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Economy in Brief

U.S. Consumer Sentiment Improved Further
by Tom Moeller October 27, 2006

The University of Michigan's full month reading of October consumer sentiment rose 9.6% from September to 93.6 after a preliminary indication of an 8.1% rise. The gain exceeded Consensus expectations for a reading of 92.5 and was to the highest level in over a year.

During the last ten years there has been a 76% correlation between the level of consumer sentiment and the y/y change in real consumer spending and during those ten years sentiment has a 68% correlation with the change in nonfarm payrolls.

Expected inflation during the next year notched up to 3.7% from 3.5% in the preliminary report and from 3.6% in September. Since 1980 there has been an inverse 63% correlation between the level of sentiment and expected inflation during the next year. The five to ten year expected rate of inflation also rose m/m to 3.5% but that was down slightly from the preliminary read.

Expectations for the economy rose 8.4% m/m to the highest level since July of last year. Expected business conditions next year rose 7.4% (17.0% y/y) and over the next five years also rose 5.4% (34.7% y/y) to the highest since July 2005. The expected change in personal finances improved 7.4% (17.0% y/y).

The reading of current economic conditions added to the preliminary gain and surged 11.1% m/m, rising to the highest level since April. The current read of personal finances (22.9% y/y) rose to the best level since April and perceived buying conditions for large household goods recovered all of the prior month's decline and rose 15.1% y/y.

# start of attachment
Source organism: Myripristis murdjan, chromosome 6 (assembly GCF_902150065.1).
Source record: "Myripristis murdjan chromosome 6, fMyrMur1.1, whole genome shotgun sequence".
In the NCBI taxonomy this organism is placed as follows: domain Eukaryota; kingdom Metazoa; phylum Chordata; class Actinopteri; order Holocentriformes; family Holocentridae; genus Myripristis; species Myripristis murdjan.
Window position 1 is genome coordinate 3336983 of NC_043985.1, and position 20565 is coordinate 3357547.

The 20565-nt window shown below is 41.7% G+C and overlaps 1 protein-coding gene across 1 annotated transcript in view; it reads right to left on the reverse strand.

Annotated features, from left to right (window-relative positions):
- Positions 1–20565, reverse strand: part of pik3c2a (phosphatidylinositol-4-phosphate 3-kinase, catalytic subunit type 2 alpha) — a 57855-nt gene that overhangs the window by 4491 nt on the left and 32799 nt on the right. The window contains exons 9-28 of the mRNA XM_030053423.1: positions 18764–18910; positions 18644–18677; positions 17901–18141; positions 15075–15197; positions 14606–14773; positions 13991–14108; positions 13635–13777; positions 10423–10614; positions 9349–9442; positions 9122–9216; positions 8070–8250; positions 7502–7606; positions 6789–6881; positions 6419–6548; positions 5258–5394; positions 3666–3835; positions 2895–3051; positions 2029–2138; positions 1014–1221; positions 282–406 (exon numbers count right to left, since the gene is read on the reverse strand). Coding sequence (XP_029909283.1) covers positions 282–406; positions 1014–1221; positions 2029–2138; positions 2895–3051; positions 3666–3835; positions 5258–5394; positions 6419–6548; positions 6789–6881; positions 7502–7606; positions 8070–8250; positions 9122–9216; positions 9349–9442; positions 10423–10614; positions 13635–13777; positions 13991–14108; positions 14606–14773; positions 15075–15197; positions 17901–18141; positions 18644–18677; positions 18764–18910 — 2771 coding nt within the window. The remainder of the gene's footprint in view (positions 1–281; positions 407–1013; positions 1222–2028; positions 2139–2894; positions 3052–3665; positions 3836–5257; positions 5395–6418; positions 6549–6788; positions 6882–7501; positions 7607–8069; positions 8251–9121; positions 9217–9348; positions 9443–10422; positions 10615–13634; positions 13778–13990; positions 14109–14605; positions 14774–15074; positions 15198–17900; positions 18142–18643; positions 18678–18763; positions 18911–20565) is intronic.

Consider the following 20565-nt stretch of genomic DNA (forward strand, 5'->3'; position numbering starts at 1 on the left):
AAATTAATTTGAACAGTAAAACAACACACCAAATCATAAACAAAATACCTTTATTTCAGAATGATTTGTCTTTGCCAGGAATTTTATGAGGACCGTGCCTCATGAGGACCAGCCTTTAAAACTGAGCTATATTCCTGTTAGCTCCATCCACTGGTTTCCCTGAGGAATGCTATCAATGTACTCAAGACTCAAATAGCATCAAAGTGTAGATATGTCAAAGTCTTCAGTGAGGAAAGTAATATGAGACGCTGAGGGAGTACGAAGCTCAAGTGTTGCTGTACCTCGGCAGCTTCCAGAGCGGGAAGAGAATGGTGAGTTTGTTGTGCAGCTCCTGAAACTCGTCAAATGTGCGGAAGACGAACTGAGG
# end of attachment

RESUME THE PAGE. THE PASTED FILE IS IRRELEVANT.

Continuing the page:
Consumers' opinion about gov't economic policy rose 6.1% (11.5% y/y) after three months having been unchanged. Twenty percent of respondents indicated that a good job was being done, the highest percentage in over a year. Thirty three percent felt that a poor job was being down, the lowest since April.

The University of Michigan survey is not seasonally adjusted.The mid-month survey is based on telephone interviews with 250 households nationwide on personal finances and business and buying conditions. The survey is expanded to a total of 500 interviews at month end.

Consumption Amenities and City Crowdedness from the Federal Reserve Bank of Kansas City can be found here.

Targeting Inflation and the Fiscal Balance: What is the Optimal Policy Mix? also from the Federal Reserve Bank of Kansas City is available here.

University of Michigan October (Final) October (Prelim.) September Y/Y 2005 2004 2003
Consumer Sentiment 93.6 92.3 85.4 26.1% 88.6 95.2 87.6
   Current Conditions 107.3 106.1 96.6 17.7% 105.9 105.6 97.2
   Expectations 84.8 83.4 78.2 34.2% 77.4 88.5 81.4
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